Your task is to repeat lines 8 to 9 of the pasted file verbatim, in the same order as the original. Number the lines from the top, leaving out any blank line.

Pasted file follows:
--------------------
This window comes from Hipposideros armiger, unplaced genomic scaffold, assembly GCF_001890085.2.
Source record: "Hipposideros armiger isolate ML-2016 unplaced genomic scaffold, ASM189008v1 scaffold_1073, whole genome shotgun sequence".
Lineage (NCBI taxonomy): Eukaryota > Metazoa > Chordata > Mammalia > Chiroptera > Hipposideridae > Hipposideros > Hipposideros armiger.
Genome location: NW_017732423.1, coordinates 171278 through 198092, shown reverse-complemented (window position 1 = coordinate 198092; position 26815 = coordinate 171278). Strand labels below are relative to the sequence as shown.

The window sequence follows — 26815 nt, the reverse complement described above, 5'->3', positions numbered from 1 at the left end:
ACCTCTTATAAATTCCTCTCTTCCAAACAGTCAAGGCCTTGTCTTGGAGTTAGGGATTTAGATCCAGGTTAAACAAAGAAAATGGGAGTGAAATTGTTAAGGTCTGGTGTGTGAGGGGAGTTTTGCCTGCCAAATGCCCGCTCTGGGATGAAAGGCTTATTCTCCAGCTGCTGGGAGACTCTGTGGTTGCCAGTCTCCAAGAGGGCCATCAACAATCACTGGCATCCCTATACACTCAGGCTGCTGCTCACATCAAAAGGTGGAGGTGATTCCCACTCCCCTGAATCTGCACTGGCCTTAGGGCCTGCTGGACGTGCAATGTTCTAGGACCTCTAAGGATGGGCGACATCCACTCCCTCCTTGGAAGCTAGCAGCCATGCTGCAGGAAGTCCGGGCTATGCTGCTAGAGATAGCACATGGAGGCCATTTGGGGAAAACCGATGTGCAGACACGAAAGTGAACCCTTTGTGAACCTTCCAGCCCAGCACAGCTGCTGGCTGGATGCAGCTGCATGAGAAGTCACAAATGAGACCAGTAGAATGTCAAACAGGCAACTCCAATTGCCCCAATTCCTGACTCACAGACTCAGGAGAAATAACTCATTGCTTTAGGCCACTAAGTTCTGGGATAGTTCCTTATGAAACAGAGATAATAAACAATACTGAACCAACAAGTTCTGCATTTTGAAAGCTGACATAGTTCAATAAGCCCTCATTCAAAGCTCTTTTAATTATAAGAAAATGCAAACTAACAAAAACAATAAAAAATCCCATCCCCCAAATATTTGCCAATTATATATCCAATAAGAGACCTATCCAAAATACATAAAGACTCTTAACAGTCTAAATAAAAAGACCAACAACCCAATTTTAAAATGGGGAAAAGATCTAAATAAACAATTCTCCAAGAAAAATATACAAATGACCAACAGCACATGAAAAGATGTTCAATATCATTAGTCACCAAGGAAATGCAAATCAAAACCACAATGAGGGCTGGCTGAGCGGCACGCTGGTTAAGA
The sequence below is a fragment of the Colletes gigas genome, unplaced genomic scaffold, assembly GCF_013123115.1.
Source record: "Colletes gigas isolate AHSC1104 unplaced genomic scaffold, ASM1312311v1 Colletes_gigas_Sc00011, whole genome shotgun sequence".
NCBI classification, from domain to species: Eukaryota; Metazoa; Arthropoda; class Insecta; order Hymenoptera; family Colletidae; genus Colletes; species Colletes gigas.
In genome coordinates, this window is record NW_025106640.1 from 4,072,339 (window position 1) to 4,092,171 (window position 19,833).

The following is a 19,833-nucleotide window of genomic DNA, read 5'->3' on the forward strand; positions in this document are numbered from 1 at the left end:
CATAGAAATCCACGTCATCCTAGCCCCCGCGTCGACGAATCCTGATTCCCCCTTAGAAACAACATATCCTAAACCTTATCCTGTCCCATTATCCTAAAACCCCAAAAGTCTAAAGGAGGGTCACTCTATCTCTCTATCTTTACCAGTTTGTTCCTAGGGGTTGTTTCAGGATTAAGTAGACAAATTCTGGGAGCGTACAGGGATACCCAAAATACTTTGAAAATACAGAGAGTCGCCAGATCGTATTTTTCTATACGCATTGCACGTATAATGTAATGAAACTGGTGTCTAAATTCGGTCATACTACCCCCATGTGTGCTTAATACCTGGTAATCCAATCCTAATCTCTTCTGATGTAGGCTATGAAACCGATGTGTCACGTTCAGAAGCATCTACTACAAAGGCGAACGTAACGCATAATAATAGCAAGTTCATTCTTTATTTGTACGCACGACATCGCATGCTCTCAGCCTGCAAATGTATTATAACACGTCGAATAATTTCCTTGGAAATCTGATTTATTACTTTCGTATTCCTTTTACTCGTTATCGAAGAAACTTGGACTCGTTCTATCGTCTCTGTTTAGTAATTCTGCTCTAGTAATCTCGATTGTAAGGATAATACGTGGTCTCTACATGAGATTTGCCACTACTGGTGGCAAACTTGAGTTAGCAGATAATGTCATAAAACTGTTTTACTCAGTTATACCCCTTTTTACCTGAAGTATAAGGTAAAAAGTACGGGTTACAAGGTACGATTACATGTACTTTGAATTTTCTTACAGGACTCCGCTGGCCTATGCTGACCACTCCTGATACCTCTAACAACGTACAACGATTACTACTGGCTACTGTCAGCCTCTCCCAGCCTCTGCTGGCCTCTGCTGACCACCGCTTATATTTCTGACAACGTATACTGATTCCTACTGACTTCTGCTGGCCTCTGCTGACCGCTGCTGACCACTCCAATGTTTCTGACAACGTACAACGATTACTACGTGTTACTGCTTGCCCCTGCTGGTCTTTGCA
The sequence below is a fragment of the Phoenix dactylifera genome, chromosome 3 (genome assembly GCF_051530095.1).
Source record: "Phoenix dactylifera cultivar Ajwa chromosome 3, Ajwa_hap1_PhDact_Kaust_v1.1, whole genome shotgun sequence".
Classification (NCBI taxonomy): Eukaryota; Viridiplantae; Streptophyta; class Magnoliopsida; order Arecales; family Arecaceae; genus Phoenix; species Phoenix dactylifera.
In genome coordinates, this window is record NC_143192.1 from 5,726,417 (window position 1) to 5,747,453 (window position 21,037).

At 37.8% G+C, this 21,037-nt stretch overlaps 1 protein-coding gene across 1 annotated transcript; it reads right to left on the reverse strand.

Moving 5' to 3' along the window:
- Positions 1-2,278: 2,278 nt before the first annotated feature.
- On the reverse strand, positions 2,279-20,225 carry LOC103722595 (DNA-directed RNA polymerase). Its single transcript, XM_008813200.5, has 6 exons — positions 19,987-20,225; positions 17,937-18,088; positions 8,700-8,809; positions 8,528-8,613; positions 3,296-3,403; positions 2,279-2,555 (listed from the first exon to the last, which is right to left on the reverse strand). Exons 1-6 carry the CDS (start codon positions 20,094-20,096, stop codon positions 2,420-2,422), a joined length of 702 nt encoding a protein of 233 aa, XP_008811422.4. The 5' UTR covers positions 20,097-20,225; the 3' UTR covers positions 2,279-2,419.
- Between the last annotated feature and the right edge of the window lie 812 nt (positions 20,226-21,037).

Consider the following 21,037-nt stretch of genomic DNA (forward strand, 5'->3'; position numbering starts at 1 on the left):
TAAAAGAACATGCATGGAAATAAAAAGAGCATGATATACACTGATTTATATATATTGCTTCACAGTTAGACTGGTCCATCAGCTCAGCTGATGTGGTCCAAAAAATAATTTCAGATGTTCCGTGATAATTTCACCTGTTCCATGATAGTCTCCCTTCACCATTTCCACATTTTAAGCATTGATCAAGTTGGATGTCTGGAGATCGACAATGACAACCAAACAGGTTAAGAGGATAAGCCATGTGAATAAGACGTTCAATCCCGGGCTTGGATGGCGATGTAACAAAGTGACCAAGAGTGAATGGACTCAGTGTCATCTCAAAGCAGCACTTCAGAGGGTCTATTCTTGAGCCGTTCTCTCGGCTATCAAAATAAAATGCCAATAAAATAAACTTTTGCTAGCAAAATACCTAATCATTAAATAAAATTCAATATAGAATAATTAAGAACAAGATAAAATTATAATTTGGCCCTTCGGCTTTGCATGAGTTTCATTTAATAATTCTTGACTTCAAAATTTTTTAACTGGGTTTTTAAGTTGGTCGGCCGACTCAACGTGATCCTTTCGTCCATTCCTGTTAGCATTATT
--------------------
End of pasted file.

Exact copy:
Source record: "Colletes gigas isolate AHSC1104 unplaced genomic scaffold, ASM1312311v1 Colletes_gigas_Sc00011, whole genome shotgun sequence".
NCBI classification, from domain to species: Eukaryota; Metazoa; Arthropoda; class Insecta; order Hymenoptera; family Colletidae; genus Colletes; species Colletes gigas.